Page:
Preventative tactics then—- Should you wish to avoid being a banquet for the voracious Pool larfi!!! The adult fly is highly adverse to Theobromine ( A mild natural stimulant and molecular “cousin” of caffene).Luckily for us Chocolate is one of nature’s or should i say Naycher’s most concentrated sources of Theobromine,so would highly recommend topping up frequently with chocolate and a smear of melted chocolate to exposed areas (face,hands,arms etc)is essential.There was also a chocolate based deterant spray on sale in the C.A.T.shop so would suggest enquiring there also.
This should deter the fly from landing upon you and starting the whole grizzly process.
The “laying” season should commence today for a 24 hour period and would strongly recommend that afore mentioned precautions are taken to minimise cases.
Enough said—– so all that’s left is to wish a Happy Easter to one and all!
Keep your eyes open for a bright splash of red on the ground amongst the bits of twig and rotting wood in the surrounding woodland — it will be a small fungus that is relatively common in this area during the winter and early spring— the Scarlet Elf Cup. It grows directly out of sticks and small logs and looks like a small goblet ( hence its name) up to 3cm across with a brilliant scarlet interior and a pinkish white outside. They like damp and soggy conditions and there seem to be quite a few around this year.
Fungi have some really imaginative and descriptive common names ( although serious mycologists only use the dry Latin names)– just wrap your tongues round these: Dog Stinkhorn,Death Cap, Fly Agaric, The Blusher, False Chanterelle, Spindle Shank, The Sickener, Red Staining Inocybe and best of all The Destroying Angel !
In fact , it’s a fungi thing, but since I’ve discovered toadstools there is not mushroom in my life for anything else. Sorry!
In Charlie’s Orchard ( that’s the little area of woodland by the river ,on the right as you turn off the main road ) the ground in the centre is covered with two small blankets of one of our earliest spring flowers — the Wood anemone (Anemone nemorosa ). These lovely little woodland plants flower early before the leaf canopy shuts out the light. Another name for them is Windflower because of the way they turn away from any breeze. They respond quite actively to light, opening out when the sun appears and closing up when it clouds over and at dusk. They do not seem to produce viable seeds and spread very slowly through their root structure, so they are fairly localised and are usually a fairly accurate indicator of ancient woodland if found in large quantities. I suspect that our flowers may have been introduced but I’ll throw that open to any much more knowledgeable botanists out there. Whatever, they are very pretty little flowers with a lovely musky smell. There is a beautiful bluish form of Wood anemone found in North Wales and I once came across some when exploring woodland near Portmadoc I think , but it was after a few pints at a local pub with some friends so the details are a bit hazy. In fact they were probably bluebells!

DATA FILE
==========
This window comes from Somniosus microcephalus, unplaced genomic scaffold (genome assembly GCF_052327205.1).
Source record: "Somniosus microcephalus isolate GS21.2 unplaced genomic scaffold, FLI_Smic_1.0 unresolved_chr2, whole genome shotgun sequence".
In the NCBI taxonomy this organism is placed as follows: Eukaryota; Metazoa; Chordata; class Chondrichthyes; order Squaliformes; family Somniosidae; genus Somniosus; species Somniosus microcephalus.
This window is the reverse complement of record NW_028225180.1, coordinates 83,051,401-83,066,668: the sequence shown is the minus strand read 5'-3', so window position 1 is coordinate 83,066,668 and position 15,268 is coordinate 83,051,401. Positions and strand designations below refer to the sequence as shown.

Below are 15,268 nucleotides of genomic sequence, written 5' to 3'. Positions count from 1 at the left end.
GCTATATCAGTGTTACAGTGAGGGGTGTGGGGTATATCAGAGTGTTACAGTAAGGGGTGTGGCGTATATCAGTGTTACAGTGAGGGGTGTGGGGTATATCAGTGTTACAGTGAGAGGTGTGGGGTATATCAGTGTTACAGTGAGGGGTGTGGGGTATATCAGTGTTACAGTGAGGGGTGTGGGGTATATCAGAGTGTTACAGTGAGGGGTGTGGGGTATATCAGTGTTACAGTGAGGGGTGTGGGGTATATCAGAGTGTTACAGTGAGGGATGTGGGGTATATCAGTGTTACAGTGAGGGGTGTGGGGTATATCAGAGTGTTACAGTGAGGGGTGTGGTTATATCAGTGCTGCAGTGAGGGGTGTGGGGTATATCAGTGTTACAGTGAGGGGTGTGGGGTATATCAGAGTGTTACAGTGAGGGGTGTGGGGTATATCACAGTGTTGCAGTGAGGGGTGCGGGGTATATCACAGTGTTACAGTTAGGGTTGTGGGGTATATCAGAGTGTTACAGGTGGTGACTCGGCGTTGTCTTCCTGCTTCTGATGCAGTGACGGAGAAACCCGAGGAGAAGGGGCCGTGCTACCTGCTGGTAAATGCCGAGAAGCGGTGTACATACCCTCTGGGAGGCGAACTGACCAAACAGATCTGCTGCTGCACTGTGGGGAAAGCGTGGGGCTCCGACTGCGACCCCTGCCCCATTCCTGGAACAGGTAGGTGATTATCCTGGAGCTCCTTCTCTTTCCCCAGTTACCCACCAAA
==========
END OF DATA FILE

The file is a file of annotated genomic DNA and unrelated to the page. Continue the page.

Given the sheer size of this years Eco Build; “the world’s biggest event for sustainable design, construction and the built environment” held earlier this month in London, Distant Learning Tutor Sam Saville, reports on a wide range of perspectives by students of CAT’s Graduate School of the Environment.
The main thread running through many of the comments indicate that although ‘Eco Build’ is certainly not 100% ‘Eco’; our students and graduates are out there asking the awkward questions, refusing to bathe in the abundant greenwash and finding the hidden gems worth talking about- thanks for everyone’s contributions!
The Wales Institute for Sustainable Education (WISE) is CAT’s most important project to date and is due to open to the public in June. Conferences are booked, the launch event planned and important keynote speakers – such as Sir John Houghton, formerly of the Intergovernmental Panel on Climate Change, and Lord Elis Thomas – are confirmed.
Originally a £5 million project, the building costs for WISE have risen because of a legal dispute between CAT and the main contractor, Frank Galliers Ltd. They were formerly a family-run company with whom we formed a friendly and innovative partnership that sadly deteriorated after the company was bought by a venture capital firm.
Following the dismissal of Galliers, after numerous difficulties, several defects were discovered in the building, some structural. Last month, in the High Court, CAT was awarded over £530,000 in costs and our actions in terminating Galliers’ contract were exonerated. Unfortunately, within a week of CAT obtaining judgment, Galliers went into administration and a short time later, liquidation. Given the magnitude of Galliers’ debts (almost £10m), it is unlikely that we will see a penny. This has left CAT as a company in an incredibly difficult position. As a busy educational charity, our committed staff, volunteers and other resources have been stretched to breaking because of this financial predicament. Whilst we are amply able to deal with long-term financial issues through careful planning and sophisticated management systems, the immediate impact on our present cashflow threatens to mar an otherwise amazing year in CAT’s unique history.